dragon

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See also: drag on and dragón

English[edit]

Commons
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Etymology[edit]

Borrowing from Old French dragon, from Latin dracō, from Ancient Greek δράκων (drákōn, a serpent of huge size, a python, a dragon), probably from δρακεῖν (drakeîn), aorist active infinitive of δέρκομαι (dérkomai, I see clearly).

Pronunciation[edit]

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Wikipedia

Noun[edit]

dragon (plural dragons)

  1. A legendary serpentine or reptilian creature.
    1. In Western mythology, a gigantic beast, typically reptilian with leathery bat-like wings, lion-like claws, scaly skin and a serpent-like body, often a monster with fiery breath.
      • c. 1900, Edith Nesbit, The Last of the Dragons:
        But as every well-brought-up prince was expected to kill a dragon, and rescue a princess, the dragons grew fewer and fewer till it was often quite hard for a princess to find a dragon to be rescued from.
    2. In Eastern mythology, a large, snake-like monster with the eyes of a hare, the horns of a stag and the claws of a tiger, usually beneficent.
      • 1913, Sax Rohmer, The Insidious Dr. Fu Manchu, chapter XIII:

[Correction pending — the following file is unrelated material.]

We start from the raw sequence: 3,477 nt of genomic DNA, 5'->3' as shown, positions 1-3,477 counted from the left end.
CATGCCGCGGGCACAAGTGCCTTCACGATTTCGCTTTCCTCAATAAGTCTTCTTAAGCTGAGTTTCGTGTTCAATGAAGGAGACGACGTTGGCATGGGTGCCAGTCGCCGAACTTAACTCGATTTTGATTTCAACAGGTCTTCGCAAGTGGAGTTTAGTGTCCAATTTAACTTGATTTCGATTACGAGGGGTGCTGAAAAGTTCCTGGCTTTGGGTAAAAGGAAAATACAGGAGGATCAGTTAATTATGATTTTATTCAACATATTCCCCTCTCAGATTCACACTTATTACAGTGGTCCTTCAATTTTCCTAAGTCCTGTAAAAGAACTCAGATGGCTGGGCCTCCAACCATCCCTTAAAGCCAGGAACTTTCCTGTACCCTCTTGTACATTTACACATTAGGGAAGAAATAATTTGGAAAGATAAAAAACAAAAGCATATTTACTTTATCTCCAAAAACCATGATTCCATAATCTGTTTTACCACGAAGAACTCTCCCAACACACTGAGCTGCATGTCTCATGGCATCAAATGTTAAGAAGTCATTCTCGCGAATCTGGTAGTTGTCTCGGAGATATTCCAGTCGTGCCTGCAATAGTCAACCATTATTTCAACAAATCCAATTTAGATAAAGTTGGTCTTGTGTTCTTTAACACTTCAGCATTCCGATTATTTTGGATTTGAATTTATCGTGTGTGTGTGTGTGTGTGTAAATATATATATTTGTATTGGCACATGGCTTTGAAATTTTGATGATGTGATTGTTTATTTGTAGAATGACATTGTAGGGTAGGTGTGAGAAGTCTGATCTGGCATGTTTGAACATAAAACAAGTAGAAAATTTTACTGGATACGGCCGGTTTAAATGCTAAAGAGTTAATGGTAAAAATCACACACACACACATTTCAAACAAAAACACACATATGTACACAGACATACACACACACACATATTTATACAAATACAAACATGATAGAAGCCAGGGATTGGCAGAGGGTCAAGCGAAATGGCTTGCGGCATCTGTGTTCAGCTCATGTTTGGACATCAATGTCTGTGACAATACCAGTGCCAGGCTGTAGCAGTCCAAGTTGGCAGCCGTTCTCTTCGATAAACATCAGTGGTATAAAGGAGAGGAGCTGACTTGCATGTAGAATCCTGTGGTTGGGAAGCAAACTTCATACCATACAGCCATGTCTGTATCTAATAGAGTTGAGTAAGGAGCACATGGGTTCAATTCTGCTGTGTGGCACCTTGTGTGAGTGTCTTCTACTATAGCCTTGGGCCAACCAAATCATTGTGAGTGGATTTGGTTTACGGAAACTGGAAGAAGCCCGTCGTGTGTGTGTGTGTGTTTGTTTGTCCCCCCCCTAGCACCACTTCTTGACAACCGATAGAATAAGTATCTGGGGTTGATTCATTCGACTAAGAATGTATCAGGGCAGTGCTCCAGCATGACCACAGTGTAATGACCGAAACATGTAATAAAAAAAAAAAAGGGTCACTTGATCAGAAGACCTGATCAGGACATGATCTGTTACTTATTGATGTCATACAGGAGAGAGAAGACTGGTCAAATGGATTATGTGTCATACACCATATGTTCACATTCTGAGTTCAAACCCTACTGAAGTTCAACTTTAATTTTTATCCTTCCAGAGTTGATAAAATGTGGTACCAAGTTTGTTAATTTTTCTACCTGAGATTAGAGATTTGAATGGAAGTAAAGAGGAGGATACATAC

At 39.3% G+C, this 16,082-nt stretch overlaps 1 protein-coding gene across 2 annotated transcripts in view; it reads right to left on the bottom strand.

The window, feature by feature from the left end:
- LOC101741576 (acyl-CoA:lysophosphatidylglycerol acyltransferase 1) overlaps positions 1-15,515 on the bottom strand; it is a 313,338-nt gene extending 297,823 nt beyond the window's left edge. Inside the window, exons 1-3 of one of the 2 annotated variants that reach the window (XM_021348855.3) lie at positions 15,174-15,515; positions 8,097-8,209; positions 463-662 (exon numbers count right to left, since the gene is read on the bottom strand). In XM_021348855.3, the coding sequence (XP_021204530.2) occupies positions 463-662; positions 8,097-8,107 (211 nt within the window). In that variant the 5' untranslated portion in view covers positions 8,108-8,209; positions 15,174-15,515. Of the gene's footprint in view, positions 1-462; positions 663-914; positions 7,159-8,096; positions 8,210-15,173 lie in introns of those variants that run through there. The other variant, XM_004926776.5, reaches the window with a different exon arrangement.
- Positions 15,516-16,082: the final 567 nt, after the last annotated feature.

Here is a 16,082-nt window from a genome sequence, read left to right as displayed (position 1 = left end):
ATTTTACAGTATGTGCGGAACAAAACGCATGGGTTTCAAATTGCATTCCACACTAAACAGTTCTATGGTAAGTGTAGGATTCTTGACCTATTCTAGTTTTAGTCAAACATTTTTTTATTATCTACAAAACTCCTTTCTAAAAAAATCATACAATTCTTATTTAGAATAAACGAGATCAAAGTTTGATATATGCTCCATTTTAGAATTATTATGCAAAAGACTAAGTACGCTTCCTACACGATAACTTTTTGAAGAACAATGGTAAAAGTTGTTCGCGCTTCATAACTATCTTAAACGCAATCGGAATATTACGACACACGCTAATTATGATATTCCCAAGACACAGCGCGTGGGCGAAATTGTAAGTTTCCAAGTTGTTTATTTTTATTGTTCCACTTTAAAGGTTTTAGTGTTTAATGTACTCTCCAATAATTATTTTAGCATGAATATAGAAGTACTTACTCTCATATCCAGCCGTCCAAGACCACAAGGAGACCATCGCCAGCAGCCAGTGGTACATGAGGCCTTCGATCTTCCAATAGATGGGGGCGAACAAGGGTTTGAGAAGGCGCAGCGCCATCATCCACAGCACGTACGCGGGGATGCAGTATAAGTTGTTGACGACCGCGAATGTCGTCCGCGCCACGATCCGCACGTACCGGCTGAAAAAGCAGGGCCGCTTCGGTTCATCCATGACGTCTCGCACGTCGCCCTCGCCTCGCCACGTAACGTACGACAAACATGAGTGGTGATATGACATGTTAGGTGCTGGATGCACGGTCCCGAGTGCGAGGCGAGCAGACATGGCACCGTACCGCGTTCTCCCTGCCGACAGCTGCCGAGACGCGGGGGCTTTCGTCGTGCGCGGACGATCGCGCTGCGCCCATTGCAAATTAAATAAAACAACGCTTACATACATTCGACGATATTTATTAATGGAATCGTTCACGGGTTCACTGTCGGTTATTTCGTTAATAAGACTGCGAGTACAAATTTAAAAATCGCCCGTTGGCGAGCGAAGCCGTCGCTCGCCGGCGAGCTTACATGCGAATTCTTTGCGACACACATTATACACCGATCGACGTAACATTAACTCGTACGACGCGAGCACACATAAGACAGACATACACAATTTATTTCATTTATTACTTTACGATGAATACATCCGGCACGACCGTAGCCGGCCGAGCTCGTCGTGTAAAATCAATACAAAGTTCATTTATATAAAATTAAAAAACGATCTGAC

These tapestries were magnificently figured with golden dragons; and as the serpentine bodies gleamed and shimmered in the increasing radiance, each dragon, I thought, intertwined its glittering coils more closely with those of another.
  2. An animal of various species that resemble a dragon in appearance:
    1. (obsolete) A very large snake; a python.
    2. Any of various agamid lizards of the genera Draco, Physignathus or Pogona.
    3. A Komodo dragon.
  3. (astronomy, with definite article, often capitalized) The constellation Draco.
    • 1605, William Shakespeare, King Lear, Act I, Scene 2:
      My father compounded with my mother vnder the Dragons taile, and my nativity was vnder Vrsa Maior.
  4. (pejorative) An unpleasant woman; a harridan.
    She’s a bit of a dragon.
  5. (with definite article, often capitalized) The (historical) Chinese empire or the People's Republic of China.
    Napoleon already warned of the awakening of the Dragon.
  6. (figuratively) Something very formidable or dangerous.
  7. A luminous exhalation from marshy ground, seeming to move through the air like a winged serpent.
  8. (military, historical) A short musket hooked to a swivel attached to a soldier's belt; so called from a representation of a dragon's head at the muzzle.
    (Can we find and add a quotation of Fairholt to this entry?)
  9. A variety of carrier pigeon.

Part or all of this entry has been imported from the 1913 edition of Webster’s Dictionary, which is now free of copyright and hence in the public domain. The imported definitions may be significantly out of date, and any more recent senses may be completely missing.

Quotations[edit]

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Translations[edit]

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See also[edit]


Dutch[edit]

Pronunciation[edit]

  • Hyphenation: dra‧gon

Etymology 1[edit]

From Arabic

Noun[edit]

dragon m (uncountable)